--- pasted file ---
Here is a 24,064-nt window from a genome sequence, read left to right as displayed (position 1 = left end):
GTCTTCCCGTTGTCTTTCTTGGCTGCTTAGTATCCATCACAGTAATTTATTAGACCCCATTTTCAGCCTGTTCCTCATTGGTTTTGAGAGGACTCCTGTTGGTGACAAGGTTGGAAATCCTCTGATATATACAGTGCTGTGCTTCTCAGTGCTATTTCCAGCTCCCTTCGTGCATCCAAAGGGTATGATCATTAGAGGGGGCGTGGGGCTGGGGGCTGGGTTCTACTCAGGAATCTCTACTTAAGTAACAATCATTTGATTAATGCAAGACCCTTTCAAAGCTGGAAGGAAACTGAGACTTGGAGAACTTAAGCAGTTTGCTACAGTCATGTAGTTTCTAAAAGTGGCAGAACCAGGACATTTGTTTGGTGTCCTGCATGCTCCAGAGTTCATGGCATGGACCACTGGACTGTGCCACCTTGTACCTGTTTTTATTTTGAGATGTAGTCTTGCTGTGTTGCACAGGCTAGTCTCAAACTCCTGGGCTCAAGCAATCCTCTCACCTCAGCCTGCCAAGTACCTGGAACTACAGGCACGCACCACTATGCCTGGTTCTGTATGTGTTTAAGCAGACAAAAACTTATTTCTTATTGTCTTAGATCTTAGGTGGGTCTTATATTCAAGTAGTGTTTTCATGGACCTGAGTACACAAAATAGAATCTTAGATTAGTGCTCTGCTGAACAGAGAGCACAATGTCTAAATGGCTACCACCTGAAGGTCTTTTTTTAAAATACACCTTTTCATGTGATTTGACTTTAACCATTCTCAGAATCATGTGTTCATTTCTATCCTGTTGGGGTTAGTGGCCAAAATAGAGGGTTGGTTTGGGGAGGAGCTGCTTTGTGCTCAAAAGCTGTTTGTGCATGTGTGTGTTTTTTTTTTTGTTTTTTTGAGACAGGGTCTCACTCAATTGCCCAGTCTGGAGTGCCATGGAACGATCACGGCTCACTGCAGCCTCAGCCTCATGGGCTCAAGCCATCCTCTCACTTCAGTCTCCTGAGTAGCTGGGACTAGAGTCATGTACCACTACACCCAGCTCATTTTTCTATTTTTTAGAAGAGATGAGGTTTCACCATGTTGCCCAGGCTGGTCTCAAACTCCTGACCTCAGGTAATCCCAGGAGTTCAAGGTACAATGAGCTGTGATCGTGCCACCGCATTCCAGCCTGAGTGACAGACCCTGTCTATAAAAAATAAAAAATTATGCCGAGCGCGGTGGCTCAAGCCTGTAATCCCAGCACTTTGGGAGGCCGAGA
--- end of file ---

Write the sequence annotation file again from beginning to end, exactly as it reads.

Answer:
Here is a 24,064-nt window from a genome sequence, read left to right as displayed (position 1 = left end):
GTCTTCCCGTTGTCTTTCTTGGCTGCTTAGTATCCATCACAGTAATTTATTAGACCCCATTTTCAGCCTGTTCCTCATTGGTTTTGAGAGGACTCCTGTTGGTGACAAGGTTGGAAATCCTCTGATATATACAGTGCTGTGCTTCTCAGTGCTATTTCCAGCTCCCTTCGTGCATCCAAAGGGTATGATCATTAGAGGGGGCGTGGGGCTGGGGGCTGGGTTCTACTCAGGAATCTCTACTTAAGTAACAATCATTTGATTAATGCAAGACCCTTTCAAAGCTGGAAGGAAACTGAGACTTGGAGAACTTAAGCAGTTTGCTACAGTCATGTAGTTTCTAAAAGTGGCAGAACCAGGACATTTGTTTGGTGTCCTGCATGCTCCAGAGTTCATGGCATGGACCACTGGACTGTGCCACCTTGTACCTGTTTTTATTTTGAGATGTAGTCTTGCTGTGTTGCACAGGCTAGTCTCAAACTCCTGGGCTCAAGCAATCCTCTCACCTCAGCCTGCCAAGTACCTGGAACTACAGGCACGCACCACTATGCCTGGTTCTGTATGTGTTTAAGCAGACAAAAACTTATTTCTTATTGTCTTAGATCTTAGGTGGGTCTTATATTCAAGTAGTGTTTTCATGGACCTGAGTACACAAAATAGAATCTTAGATTAGTGCTCTGCTGAACAGAGAGCACAATGTCTAAATGGCTACCACCTGAAGGTCTTTTTTTAAAATACACCTTTTCATGTGATTTGACTTTAACCATTCTCAGAATCATGTGTTCATTTCTATCCTGTTGGGGTTAGTGGCCAAAATAGAGGGTTGGTTTGGGGAGGAGCTGCTTTGTGCTCAAAAGCTGTTTGTGCATGTGTGTGTTTTTTTTTTTGTTTTTTTGAGACAGGGTCTCACTCAATTGCCCAGTCTGGAGTGCCATGGAACGATCACGGCTCACTGCAGCCTCAGCCTCATGGGCTCAAGCCATCCTCTCACTTCAGTCTCCTGAGTAGCTGGGACTAGAGTCATGTACCACTACACCCAGCTCATTTTTCTATTTTTTAGAAGAGATGAGGTTTCACCATGTTGCCCAGGCTGGTCTCAAACTCCTGACCTCAGGTAATCCCAGGAGTTCAAGGTACAATGAGCTGTGATCGTGCCACCGCATTCCAGCCTGAGTGACAGACCCTGTCTATAAAAAATAAAAAATTATGCCGAGCGCGGTGGCTCAAGCCTGTAATCCCAGCACTTTGGGAGGCCGAGA